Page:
This year we have been reminded repeatedly of the origins of our August Emancipation Festival. The lessons came from elders, educators and historians; from the pulpit; from the Sunday Morning Well service; and especially from a young voice representing the youth.
“Our ancestors assembled in the churches for a solemn service of thanksgiving.”
We now know that the origin of the Festival is rooted in “solemn thanksgiving,” which should guide all the celebrations. As young Trevon Todman said in his message at the Sunday Morning Well service, we must keep the focus on God, for He is the ultimate prize.
And now that it has sunk deep down within our souls, what are we to do? We are to honour the memory and culture of our ancestors respectfully in all aspects of our emancipation celebrations, without parading any form of lewdness.
Families should be able to participate, appreciate and enjoy the August Monday Parade. Instead, several young families do not take their children to the parade because of the sheer nakedness of some of the costumes.
Some of us claim that the parade has gone to hell with its carnival element and content. Others say that because the Virgin Islands is now a cosmopolitan community we cannot hope to “bring back” the parade. I am sorry, but I disagree. I am not rolling over and taking that lying down.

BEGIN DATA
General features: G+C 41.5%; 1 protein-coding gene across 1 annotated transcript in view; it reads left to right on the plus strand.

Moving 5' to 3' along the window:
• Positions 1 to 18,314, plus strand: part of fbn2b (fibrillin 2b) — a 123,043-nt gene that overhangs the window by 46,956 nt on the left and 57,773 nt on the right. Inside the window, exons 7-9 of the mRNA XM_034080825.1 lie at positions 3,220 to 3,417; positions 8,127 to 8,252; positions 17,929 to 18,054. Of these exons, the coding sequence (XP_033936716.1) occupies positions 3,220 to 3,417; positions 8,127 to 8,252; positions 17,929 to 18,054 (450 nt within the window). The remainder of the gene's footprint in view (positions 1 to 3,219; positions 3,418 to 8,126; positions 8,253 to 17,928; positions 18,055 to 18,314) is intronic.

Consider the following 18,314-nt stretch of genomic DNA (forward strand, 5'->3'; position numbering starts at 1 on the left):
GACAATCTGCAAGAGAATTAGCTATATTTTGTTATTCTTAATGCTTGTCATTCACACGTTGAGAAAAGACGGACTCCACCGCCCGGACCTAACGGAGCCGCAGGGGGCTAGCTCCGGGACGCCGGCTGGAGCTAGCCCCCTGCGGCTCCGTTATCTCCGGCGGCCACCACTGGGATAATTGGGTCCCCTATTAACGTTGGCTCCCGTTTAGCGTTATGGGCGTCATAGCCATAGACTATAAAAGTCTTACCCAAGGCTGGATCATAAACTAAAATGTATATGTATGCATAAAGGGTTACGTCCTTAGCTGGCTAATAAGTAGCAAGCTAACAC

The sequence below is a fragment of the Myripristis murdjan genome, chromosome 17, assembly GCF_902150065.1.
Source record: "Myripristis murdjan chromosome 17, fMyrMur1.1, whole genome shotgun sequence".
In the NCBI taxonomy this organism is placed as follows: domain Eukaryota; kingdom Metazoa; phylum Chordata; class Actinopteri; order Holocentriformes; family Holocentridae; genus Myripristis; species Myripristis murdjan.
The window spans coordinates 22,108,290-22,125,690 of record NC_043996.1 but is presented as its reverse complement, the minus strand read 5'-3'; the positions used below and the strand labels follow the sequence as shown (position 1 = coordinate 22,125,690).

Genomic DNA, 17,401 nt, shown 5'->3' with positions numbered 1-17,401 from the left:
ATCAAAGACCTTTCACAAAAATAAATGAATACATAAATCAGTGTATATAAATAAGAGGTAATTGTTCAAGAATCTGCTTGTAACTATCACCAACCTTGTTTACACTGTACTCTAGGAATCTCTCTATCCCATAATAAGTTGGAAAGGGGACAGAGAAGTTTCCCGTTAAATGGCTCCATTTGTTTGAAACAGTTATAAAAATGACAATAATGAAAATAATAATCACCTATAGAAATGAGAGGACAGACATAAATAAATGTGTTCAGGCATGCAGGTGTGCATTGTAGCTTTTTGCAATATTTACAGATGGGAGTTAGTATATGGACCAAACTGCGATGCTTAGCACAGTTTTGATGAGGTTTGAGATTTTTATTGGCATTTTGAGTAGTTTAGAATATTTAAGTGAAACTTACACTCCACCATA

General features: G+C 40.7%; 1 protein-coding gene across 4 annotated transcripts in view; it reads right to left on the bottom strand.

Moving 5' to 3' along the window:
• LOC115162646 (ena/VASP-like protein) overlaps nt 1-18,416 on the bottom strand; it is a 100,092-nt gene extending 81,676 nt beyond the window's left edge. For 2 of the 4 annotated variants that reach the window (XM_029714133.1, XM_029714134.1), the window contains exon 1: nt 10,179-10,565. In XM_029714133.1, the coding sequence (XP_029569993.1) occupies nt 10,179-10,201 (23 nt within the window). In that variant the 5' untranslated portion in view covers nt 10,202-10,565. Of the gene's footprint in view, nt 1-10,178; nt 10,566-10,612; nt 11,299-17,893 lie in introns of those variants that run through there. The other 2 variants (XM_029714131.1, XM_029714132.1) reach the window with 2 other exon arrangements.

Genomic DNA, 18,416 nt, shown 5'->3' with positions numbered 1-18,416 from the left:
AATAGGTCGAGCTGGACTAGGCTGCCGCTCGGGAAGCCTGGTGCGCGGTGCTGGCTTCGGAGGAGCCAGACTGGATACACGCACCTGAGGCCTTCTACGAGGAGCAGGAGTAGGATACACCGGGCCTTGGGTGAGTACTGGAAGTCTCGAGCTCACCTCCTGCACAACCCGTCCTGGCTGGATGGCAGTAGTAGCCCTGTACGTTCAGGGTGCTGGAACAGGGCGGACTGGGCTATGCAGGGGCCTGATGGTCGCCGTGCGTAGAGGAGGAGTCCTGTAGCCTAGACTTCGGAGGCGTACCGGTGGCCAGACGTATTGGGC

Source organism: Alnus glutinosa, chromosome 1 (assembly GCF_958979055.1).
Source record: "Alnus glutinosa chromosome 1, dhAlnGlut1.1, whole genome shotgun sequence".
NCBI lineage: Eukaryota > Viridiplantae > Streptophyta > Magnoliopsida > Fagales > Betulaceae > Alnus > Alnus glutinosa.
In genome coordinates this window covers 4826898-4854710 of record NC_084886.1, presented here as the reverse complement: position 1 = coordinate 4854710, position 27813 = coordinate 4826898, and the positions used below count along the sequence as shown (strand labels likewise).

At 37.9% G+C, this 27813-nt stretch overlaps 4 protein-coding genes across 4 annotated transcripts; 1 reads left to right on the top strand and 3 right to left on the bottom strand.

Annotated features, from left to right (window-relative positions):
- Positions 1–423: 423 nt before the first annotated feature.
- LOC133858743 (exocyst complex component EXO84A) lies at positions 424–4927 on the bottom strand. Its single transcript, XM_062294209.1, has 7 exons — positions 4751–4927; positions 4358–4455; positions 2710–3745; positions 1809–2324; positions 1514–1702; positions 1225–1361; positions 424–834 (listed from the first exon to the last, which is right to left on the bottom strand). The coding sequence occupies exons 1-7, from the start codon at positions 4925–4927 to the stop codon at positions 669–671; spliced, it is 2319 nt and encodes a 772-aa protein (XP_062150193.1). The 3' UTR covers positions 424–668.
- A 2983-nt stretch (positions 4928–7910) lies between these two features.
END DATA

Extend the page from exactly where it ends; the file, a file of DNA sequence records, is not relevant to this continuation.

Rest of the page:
It is our VI August Emancipation Festival. Of course, we welcome the enthusiasm and costume expertise of others among us who wish to enter items in the parade, but they must do so according to a certain standard.
The VI Festivals and Fairs Committee should take authority and set the standard. The key to any success is preparation. Planning should begin the week after the last Festival, not three weeks before the start of the next one.
The Committee should establish timelines; announce themes such as culture, history or literature (see more in the July 26 issue); and appoint a standards subcommittee.
Potential entries would submit costume designs to the subcommittee, which would approve them or offer suggestions.
On the day of the parade, troupes, floats and so on that do not comply would not be allowed to join the parade. Troupes would be disallowed for ignoring the agreed standard.
Individuals must understand that if they turn up in costumes more naked than the rest of the group they would cause the group to be disqualified and unable to join the parade.
Festival Committee, it would not be as difficult as you think. People would cooperate, provided that you tell them exactly where you are coming from. They would not want to know that they are disrespecting our ancestors, causing them to “turn in their graves” because of lewd costume and behaviour on the street under the guise of celebrating emancipation.
We must not underestimate how much the human spirit could rise to achieve once there is understanding, cooperation and mutual respect. When people know better, they will do better.